The Story of "Gracious Living". -Adam MackintoshThis album took me about 5 years to write. I began writing it in San Francisco in 1994 and continued to work on it while I lived in New Orleans from 95' to late 99' finishing it in Portland, Oregon in Early 2001. I put a band together and we played some really great shows, with Concrete Blonde, The Tubes, Fireballs of Freedom, Two Ton Boa, The Dandy Warhols, The Goddamn Gentlemen, and many others. When we were ready to record we bought some 2" tape and hired Rob Bartleson to Produce/Engineer at Supernatural Studios in Oregon City. The recording took 6 days (6 12-15 hour days), I did the vocals in a day and Rob and I mixed the entire thing in the last day as our $8,000 recording budget ran out. Kevin Nettleingham mastered it and we pressed 1000 copies to be distributed by BDC (US) and to take to Europe. Stuffing our suitcases with CD's to get them through customs, I think we smuggled 100-200 copies over to Spain which we mostly gave away to radio stations we played and to Spanish kids who were really cool, some had driven over 300 Kilometers to see us. We went on 4 tours as a full band and I did 2 tours solo acoustic, one with Paula O'Rourke.
Alberto Manzano, who did translations into Catalan for Leonard Cohen, Jeff Buckley and Led Zeppelin booked and managed our first three tours.
The record was picked up by a small label in Southern Spain near Madrid called Alone Records and sent out across Europe with no publicity budget through several retailers and distributors to a naturally underwhelming and minimal response. Alone has grown into a great company and so The Last Dancers will release their new album "Pre-Revolution" with Alone in the coming months. Gracious Living was then picked up by a Los Angeles label called Broken Halo Records affiliated with Long Live Crime Records run by Susan Ferris and Thom King. The release was ill conceived and essentially un-executed, with unpaid publicists and questionable usage of company funds. (Source) Broken Halo dissolved or went bankrupt shortly thereafter. The album was returned by Koch Distribution and never saw a record store shelf. So after three "record deals" across the globe, digital distribution through CD Baby and terrestrial distribution through BDC here in the states...here it is for free. I consider it my American Novel set to music and I hope you find something magical in it as the reviewers below did. If you enjoy it, please post a review either on iTunes or on this site. Thank you for listening. -Adam Mackintosh Reviews of Gracious Living
I got a really cool opportunity to review Adam Mackintosh's new album The Gracious Living of Adam Mackintosh. He was nice enough to send me the album and I listened to it a few times. It is listed on Amazon as Contemporary Folk music, but I think the music seems more like a mix of rock and blues, and it works very well together. I fell in love with every single song, but my absolute favorite is It's a Crime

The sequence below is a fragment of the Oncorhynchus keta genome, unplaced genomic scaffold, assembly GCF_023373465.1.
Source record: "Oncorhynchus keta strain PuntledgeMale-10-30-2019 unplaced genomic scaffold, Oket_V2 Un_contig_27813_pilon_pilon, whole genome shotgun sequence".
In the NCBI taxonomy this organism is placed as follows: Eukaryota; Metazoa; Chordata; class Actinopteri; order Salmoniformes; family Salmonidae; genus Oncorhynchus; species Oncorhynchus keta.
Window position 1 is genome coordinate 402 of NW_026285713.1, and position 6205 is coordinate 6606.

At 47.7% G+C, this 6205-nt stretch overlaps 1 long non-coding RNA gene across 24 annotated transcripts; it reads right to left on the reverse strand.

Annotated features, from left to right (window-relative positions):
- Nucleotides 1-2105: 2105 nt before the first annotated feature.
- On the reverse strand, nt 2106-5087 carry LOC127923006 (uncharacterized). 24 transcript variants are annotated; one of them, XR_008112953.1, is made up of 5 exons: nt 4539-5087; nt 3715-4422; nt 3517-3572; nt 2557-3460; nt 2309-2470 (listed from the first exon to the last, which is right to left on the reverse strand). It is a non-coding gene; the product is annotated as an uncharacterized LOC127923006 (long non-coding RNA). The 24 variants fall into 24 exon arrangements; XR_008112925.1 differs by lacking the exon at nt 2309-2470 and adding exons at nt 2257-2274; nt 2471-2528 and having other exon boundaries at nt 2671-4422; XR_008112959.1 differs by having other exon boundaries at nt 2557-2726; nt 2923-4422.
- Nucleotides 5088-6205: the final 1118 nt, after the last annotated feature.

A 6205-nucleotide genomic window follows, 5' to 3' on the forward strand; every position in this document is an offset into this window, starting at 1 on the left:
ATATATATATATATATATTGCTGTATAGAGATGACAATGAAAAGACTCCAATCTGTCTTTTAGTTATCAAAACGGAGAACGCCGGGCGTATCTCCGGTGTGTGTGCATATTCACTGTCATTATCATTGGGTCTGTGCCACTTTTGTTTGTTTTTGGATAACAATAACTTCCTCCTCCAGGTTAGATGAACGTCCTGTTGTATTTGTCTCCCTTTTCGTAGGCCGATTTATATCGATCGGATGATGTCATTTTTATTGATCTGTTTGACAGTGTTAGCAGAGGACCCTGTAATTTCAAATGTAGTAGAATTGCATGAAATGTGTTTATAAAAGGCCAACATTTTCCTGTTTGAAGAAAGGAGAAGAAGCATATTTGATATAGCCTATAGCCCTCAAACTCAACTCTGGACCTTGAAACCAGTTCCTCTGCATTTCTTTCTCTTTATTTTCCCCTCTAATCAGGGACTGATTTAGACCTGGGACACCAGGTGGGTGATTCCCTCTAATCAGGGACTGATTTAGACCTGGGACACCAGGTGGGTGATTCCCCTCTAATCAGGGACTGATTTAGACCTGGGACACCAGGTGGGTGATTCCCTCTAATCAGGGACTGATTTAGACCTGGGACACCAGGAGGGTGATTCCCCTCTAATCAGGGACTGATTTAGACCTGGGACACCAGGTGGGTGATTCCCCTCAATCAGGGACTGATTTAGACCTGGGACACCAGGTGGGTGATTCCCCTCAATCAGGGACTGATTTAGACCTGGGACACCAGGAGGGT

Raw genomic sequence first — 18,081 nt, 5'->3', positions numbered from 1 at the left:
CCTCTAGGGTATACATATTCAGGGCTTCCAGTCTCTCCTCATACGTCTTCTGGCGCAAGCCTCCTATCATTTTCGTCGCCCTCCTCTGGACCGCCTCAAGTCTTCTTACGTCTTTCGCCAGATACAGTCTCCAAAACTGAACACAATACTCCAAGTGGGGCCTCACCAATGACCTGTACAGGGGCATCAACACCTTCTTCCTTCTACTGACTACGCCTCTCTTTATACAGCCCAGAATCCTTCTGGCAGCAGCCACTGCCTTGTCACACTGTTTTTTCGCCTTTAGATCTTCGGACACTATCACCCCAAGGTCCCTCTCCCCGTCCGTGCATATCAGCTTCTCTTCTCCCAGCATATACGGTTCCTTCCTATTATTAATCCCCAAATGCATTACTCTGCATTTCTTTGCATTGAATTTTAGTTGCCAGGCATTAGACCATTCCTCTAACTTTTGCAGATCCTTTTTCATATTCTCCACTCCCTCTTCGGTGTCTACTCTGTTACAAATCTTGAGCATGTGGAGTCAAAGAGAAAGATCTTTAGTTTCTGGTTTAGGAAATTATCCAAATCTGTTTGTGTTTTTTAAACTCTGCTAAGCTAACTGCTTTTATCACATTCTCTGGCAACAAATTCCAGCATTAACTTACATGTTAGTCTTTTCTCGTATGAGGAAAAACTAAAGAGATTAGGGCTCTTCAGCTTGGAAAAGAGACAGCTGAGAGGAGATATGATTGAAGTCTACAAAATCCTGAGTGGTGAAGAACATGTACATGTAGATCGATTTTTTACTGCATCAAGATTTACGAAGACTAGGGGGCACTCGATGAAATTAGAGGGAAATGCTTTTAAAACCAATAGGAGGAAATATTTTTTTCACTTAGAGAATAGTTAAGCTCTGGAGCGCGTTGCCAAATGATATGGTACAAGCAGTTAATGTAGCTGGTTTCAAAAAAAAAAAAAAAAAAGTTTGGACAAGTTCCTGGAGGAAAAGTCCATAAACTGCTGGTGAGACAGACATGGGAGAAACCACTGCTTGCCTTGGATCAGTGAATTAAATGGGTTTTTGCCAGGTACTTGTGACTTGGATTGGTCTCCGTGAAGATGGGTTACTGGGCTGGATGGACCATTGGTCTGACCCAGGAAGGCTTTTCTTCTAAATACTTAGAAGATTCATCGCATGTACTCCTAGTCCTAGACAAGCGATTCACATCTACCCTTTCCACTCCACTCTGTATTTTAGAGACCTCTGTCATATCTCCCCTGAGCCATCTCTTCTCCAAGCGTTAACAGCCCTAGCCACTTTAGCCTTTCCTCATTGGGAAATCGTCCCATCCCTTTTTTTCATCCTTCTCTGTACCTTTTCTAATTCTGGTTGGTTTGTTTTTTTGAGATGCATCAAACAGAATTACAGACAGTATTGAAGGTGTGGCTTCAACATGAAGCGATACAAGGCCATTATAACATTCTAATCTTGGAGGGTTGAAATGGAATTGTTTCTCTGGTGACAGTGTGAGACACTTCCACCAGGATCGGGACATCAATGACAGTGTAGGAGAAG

. I think people would really be able to connect and relate to the songs, and I think they would like this album. I find the music calming and it made me happy to listen to the album. I think it is worth buying. I truly think people would like it. -Maymay
From the first strum of the acoustic guitar to the final fade of the Hammond B3, this album is a masterpiece. The songs range from jazz to hard rock, from gospel to folk. The arrangement is beautiful, reminiscent of the best progressive rock of the 1970's. with incredible intricacy and unexpectedness in the arrangements. Adam Mackintosh's voice is clear and beautiful throughout, his songwriting masterful, as if he agonized over every chord and phrase.
The album starts simply enough, with acoustic guitar and a toy piano but, by song three ("It's A Crime"), has become something volcanic, brash and beautiful that grabs your attention and doesn't let go. "Black Star Sapphire", had it been published 25 years earlier, would have easily been a mainstay of AOR, as would have "Father Sun", "All Alone" and "Overdosed".
"Mystified", on the other hand, is timeless. If you download only one song from this album, make it Mystified. You will undoubtedly be persuaded into downloading the whole album (recommended).
Perhaps these songs were written too late, perhaps the marketing was insufficient, but whatever the case, they were not appreciated nearly enough. If you enjoy thoughtful, intelligent songwriting and stellar musicianship, you too will consider "The Gracious Living of Adam Mackintosh" a masterpiece.-Review from iTunes.
“I always have a wide open heart for bands that are far away from musical trends, and so it's with Adam Mackintosh, which are led by singer/songwriter Adam Mackintosh. It's not easy to pigeonhole their sound, but while listening to the album names like early David Bowie, Gentle Giant or later Beatles are still on my mind. All songs are very emotional and mostly introspective, but sometimes added with a hard rocking edge. The melancholic resonance of Mackintosh's voice and his crystalline guitar playing are complimented by the well-tempered organ sound of David Graham and a soulful rolling rhythm section.” Spanish Press (circa 2004)
“Opening his debut full-length, Adam Mackintosh, with the line "Everything you'll ever need to know is written in the music" (and repeating it during intermission), Portland, Oregon's Adam Mackintosh testifies to his belief in music and its power to enlighten and guide you through life. Softly sung over an acoustic guitar and light drums and bass, the line is an apt fitting for a record that recalls everything that is good about music.”
“Front man Adam Mackintosh knows how to write a great song, whether it is pop or rock. Putting this statement to the test, Gracious Living manages to offer up eleven solid testimonials to the statement's validity.” In Music We Trust (circa 2002)